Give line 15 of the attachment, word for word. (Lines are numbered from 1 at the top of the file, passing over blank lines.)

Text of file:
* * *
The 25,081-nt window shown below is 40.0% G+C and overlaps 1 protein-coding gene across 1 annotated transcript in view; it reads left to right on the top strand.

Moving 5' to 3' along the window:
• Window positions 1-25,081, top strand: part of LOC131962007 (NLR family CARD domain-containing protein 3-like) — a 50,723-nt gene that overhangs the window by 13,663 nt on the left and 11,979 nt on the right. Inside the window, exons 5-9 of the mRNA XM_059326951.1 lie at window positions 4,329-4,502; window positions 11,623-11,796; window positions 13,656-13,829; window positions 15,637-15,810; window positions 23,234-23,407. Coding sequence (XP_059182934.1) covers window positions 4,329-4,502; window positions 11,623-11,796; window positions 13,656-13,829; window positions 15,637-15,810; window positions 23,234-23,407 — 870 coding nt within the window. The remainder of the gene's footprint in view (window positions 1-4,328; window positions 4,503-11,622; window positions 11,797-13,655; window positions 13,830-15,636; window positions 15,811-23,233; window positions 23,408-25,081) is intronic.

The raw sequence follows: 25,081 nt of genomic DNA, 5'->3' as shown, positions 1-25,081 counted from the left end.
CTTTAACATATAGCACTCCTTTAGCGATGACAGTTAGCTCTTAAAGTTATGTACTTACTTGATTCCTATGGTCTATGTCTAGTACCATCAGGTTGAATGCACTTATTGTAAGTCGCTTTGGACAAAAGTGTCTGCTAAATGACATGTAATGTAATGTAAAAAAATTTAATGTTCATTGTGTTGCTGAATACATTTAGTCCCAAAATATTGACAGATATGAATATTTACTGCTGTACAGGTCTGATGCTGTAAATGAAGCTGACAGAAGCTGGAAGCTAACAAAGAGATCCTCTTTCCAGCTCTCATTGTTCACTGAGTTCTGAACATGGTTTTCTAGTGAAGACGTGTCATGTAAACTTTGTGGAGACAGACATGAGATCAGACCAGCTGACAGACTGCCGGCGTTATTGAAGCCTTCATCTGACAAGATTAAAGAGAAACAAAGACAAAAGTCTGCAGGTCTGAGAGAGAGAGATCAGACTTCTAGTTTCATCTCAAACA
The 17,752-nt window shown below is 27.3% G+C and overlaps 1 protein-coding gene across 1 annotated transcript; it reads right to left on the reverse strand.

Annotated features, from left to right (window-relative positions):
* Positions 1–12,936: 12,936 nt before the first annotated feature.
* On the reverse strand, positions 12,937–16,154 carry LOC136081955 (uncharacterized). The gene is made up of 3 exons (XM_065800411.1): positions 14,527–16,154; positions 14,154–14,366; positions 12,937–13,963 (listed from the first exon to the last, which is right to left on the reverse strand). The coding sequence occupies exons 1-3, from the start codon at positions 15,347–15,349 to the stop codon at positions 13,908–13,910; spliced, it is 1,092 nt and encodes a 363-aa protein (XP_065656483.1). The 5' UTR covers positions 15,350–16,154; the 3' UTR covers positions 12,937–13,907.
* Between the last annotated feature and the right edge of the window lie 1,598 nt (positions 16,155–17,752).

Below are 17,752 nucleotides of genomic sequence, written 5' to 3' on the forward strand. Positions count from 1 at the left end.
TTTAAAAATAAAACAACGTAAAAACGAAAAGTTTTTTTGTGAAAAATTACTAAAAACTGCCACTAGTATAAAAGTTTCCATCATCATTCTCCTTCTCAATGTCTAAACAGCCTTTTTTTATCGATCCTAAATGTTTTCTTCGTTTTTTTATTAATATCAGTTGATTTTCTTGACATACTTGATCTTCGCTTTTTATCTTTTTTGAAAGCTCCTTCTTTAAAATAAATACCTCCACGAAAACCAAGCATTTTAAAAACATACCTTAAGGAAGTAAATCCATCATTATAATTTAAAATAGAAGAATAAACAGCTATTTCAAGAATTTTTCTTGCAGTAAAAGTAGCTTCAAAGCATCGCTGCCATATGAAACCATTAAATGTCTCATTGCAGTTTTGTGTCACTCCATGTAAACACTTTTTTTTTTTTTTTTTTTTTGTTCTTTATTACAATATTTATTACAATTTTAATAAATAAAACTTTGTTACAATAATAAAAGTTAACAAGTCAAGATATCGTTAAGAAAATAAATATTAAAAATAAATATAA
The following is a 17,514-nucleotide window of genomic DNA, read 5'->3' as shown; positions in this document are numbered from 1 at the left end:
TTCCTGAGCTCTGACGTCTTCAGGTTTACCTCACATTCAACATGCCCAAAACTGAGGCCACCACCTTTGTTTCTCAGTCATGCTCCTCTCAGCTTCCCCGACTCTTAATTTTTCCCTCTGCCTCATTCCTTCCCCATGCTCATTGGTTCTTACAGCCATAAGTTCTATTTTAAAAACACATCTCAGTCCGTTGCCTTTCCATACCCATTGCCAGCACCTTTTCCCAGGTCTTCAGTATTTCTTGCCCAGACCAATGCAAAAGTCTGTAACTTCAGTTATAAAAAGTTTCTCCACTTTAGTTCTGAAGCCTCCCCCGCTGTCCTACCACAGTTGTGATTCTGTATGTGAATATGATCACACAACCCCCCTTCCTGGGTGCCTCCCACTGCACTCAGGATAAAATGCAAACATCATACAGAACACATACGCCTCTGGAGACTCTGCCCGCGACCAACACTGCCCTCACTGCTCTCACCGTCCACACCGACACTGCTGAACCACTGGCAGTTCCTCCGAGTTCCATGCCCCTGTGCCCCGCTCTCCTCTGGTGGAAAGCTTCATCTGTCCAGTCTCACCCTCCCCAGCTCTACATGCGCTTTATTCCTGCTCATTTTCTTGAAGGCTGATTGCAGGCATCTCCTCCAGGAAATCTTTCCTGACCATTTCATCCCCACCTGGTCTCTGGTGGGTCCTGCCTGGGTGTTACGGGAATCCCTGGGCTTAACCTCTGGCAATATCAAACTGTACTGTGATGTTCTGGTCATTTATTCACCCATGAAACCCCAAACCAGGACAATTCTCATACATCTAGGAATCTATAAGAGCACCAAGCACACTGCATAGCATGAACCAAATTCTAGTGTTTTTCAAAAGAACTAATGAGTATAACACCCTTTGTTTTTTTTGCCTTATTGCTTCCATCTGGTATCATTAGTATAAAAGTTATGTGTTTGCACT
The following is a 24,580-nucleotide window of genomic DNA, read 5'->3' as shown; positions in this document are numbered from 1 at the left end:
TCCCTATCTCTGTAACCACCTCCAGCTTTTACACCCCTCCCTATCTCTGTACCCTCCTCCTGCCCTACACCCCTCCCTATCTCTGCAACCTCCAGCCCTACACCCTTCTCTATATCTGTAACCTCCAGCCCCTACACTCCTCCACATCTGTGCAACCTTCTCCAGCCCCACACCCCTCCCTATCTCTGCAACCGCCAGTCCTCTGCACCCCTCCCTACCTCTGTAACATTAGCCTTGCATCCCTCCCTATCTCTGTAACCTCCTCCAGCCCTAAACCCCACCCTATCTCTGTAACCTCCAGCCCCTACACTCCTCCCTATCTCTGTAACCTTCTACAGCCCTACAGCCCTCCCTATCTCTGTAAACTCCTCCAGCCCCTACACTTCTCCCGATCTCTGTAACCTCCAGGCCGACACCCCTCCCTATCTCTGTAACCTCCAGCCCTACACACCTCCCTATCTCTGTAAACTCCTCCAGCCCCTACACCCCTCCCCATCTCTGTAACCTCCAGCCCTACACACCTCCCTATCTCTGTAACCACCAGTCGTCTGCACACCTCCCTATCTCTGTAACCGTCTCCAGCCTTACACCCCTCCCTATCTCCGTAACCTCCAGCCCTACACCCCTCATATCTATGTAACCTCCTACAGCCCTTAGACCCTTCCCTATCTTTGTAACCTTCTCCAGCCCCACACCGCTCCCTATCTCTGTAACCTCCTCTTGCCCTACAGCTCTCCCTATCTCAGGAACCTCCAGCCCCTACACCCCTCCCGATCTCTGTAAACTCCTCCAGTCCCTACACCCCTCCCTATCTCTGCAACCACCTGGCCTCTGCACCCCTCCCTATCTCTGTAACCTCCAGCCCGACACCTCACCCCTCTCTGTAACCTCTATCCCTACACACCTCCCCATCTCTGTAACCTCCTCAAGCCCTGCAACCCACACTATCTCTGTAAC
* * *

The following is a 24,580-nucleotide window of genomic DNA, read 5'->3' as shown; positions in this document are numbered from 1 at the left end: